Ocular Drug Delivery

Ocular diseases affect millions worldwide and cause significant impacts on quality of life, particularly in the elderly. The delicate tissues and small volume of the eye represent unique challenges and require particular care when developing novel therapies. Topical eye drops and intraocular injections have been employed for decades to deliver ocular therapeutics; however, either method has well-recognized limitations including frequently repeated administration, limited therapeutic bioavailability, discomfort, risk of infection, and inconvenience.

There is an urgent need in clinical ophthalmology for a syringe-deployable intraocular sustained drug delivery device that is highly efficacious for biologically-derived therapeutics. A sustained release device for biologic therapeutics that releases over several months can maintain effective therapeutic concentrations and reduce injection frequency, reducing patient burden, and improving standard-of-care. One attractive platform for continuous delivery of biologic therapeutics is the use of nanoporous biodegradable materials.

We are developing miniaturized injectable nanoporous devices for the long-term delivery of biologics to the eye. Current efforts are directed toward tuning our devices for constant drug release, stable drug formulation, and timely degradation.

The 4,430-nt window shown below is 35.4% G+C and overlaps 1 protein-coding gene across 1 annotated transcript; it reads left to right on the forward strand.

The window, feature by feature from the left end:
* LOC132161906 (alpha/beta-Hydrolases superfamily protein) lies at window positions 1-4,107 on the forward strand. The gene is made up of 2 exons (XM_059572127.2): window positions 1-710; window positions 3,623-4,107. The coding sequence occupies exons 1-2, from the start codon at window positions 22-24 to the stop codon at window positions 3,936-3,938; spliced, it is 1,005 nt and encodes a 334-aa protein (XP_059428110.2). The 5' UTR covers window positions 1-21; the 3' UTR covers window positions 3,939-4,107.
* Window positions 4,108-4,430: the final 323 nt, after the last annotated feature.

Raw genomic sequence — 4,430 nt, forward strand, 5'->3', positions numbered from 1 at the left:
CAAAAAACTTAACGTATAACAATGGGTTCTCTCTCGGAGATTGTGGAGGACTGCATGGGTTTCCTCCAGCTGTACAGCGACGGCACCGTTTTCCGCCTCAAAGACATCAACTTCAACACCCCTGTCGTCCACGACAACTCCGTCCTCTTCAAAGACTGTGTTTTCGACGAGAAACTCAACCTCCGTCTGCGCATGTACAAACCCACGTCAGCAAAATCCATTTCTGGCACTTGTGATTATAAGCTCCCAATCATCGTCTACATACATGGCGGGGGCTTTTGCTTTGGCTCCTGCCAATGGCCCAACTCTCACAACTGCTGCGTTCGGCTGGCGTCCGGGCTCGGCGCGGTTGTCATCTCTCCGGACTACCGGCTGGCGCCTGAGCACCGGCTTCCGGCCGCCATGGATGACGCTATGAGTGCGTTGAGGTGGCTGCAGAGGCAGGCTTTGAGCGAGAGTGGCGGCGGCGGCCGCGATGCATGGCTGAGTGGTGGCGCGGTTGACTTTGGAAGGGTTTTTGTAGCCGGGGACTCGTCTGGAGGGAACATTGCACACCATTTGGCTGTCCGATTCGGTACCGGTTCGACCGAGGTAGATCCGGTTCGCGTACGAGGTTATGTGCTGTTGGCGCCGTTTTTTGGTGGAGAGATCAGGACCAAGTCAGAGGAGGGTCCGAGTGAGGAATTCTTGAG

Recent Publications: Schlesinger EB, Barnards DA, et al. (2018) Bioeng Transl Med; Samy KE, Cao Y, et al. (2019) J Ocul Pharmacol Ther

Current/Future Works:

  1. Translation-focused efforts to further miniaturize ocular devices and formulate biologic payloads for long-term stability (≥ 4 months).

Point(s) of contact: Dr. Dan Bernards, Tannia Rodriguez 

(Left) SEM image of an engineered PCL drug delivery membrane (Right) example of a syringe deployable biodegradable sustained delivery device.

cross-section of an eyeball

A drawing of a section through the human eye with a schematic enlargement of the retina.

drug delivery device

A polycaprolactone drug delivery device implanted into rabbit vitreous.


Scanning electron microscope (SEM) cross-section of a nanoporous polycaprolactone film.

retinal progenitor cells

Retinal progenitor cells attaching themselves to a well in a PCL membrane

In collaboration with Bob Bhisitkul, MD, PhD

Advancing the Treatment of Retinal Diseases Video